Field Tested: New Albion Privateer

It’s somewhat hard to put the Privateer into a specific category, because there are many ways to dress it up for the prom. The Tange steel frame and fork are stout, strong, and riddled with braze-ons and fittings galore so loading it up with fenders, racks, baskets and three water bottles makes it ideal for a touring adventure. I opted to keep it light and simple as a get-around-town bike.

New Albion Privateer

The frame

New Albion chose Tange Infinity double-butted chromoly tubing for the frame, with double rear eyelets, horizontal dropouts, and rear rack braze-ons. The lower case “j” fork is made from Tange Infinity chromoly blades with a sloping fork crown, has 50 mm of offset, uses a long 350 mm, 1-⅛-inch steerer and has double eyelets and lowrider braze-ons.

Many of the classic `70s road bikes were built the same way, which is why we see so many of them still in use: room for fatter, more versatile tires, longer wheelbase for stability and comfort, and the ability to bolt things all over the frameset.

The ride

The Privateer rolls on 700c wheels. The high, swept-back handlebar position makes cruising downtown and running errands less of a chore than riding a drop-bar bike. Thumb shifters are popular again due to their simplicity and ease of use. I’ve never stopped using them since the `80s because they always work.

Performance on this around-town bike is rather impressive for something that looks retro; stepping on the pedals for a burst of acceleration always delivers, and the bike feels stable riding on rough asphalt or on light dirt roads. My 22-year-old daughter borrowed it to make a deposit at our bank, and came back all smiles.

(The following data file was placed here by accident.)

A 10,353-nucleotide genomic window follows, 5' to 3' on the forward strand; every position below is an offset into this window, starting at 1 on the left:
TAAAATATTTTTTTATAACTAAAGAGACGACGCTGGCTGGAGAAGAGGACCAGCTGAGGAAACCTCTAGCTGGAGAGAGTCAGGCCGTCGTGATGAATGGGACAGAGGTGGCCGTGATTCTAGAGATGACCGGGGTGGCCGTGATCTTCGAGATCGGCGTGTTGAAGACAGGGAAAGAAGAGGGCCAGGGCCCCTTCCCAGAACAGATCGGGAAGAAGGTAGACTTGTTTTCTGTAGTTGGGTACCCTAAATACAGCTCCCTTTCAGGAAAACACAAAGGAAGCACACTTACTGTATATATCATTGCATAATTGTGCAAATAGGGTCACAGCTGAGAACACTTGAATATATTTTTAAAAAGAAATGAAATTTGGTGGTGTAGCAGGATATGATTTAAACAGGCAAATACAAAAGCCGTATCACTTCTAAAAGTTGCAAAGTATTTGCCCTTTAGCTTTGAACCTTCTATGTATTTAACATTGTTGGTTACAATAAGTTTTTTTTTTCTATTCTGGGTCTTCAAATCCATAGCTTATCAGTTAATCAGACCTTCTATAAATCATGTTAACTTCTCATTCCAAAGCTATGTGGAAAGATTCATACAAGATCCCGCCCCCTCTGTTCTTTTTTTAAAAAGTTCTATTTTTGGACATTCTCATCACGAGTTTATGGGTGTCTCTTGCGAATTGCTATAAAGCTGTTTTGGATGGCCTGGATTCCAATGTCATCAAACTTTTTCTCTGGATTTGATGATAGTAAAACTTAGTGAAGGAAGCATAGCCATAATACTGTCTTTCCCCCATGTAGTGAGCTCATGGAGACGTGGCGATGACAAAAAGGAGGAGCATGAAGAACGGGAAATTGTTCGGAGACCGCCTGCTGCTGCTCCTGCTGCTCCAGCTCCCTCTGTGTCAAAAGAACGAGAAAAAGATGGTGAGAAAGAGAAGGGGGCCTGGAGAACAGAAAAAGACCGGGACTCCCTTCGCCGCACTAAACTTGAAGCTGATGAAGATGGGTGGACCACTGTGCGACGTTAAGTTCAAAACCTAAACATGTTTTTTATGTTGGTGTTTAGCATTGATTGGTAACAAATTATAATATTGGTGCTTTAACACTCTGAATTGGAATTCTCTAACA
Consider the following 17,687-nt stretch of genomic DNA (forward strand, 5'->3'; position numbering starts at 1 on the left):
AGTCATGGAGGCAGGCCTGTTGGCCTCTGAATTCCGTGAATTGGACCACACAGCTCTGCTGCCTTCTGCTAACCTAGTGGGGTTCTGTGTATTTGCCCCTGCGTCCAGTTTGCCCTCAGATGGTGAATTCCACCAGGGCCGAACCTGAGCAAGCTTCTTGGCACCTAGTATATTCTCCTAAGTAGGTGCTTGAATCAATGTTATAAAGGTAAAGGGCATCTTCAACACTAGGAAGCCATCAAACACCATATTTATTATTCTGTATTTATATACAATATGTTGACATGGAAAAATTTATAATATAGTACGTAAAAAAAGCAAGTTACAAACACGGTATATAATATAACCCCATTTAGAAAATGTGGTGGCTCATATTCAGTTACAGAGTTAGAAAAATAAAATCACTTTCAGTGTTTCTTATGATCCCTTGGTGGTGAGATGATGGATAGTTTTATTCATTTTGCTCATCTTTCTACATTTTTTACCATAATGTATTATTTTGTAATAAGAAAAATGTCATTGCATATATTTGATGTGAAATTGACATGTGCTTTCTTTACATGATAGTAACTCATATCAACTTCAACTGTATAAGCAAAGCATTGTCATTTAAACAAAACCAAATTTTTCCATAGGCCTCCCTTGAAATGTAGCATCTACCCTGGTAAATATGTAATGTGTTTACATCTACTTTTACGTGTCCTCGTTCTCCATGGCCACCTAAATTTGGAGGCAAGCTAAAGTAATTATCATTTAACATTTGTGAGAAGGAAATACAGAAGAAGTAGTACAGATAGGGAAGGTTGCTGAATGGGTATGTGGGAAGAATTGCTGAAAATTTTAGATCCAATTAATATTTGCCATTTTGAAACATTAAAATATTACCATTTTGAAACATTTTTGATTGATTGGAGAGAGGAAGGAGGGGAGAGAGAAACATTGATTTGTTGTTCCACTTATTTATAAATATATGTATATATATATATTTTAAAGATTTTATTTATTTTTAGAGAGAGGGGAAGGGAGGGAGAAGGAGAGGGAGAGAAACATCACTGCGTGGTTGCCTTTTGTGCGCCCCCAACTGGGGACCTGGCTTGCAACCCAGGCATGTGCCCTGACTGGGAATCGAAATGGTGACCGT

The Ahearne/M.A.P. handlebars offer a nice grasp of things with 570 mm of stability, capped off by Cardiff cork grips. Many components that came on our tester are made in Japan and distributed through New Albion’s parent Merry Sales in south San Francisco.

The bike has a nice vintage aesthetic, with the black steel frame and fork, white tires and silver components, but the performance is a treat, starting with the Interloc Racing Design (IRD) XCPro thumb shifters, continuing with the smooth sealed cartridge bearings in the Suzue hubs laced to Ukai rims and ending with the Dia-Compe Gran Compe GC999 cantilever brakes.

There were times I felt like I was riding my friend’s old Specialized Rockhopper from the late `80s! And like most bikes from the late `80s, parts were built well and made to last, just like I experienced on the Privateer.

Parting shot

The Privateer reminds me of all the fun bikes I’ve ridden the past 30 years. Grab the bars, swing a leg over the saddle, push off the ground and onto the flat pedal, and away you go. Steel is enjoying a renaissance lately, much like vinyl records. Ten years ago steel bicycle were hard to find in bike shops, but now there are so many stock frames and bikes available — even from large companies like Trek, Specialized, Raleigh and Jamis — it’s almost like someone set the calendar back to 1988. To that we say “more please!”

  • New Albion Privateer
  • Price: $400 frameset; $1,970 complete
  • Weight: 24 pounds (complete)
  • Sizes: 44, 48, 50, 52, 54, 56, 58 (tested), 60 cm

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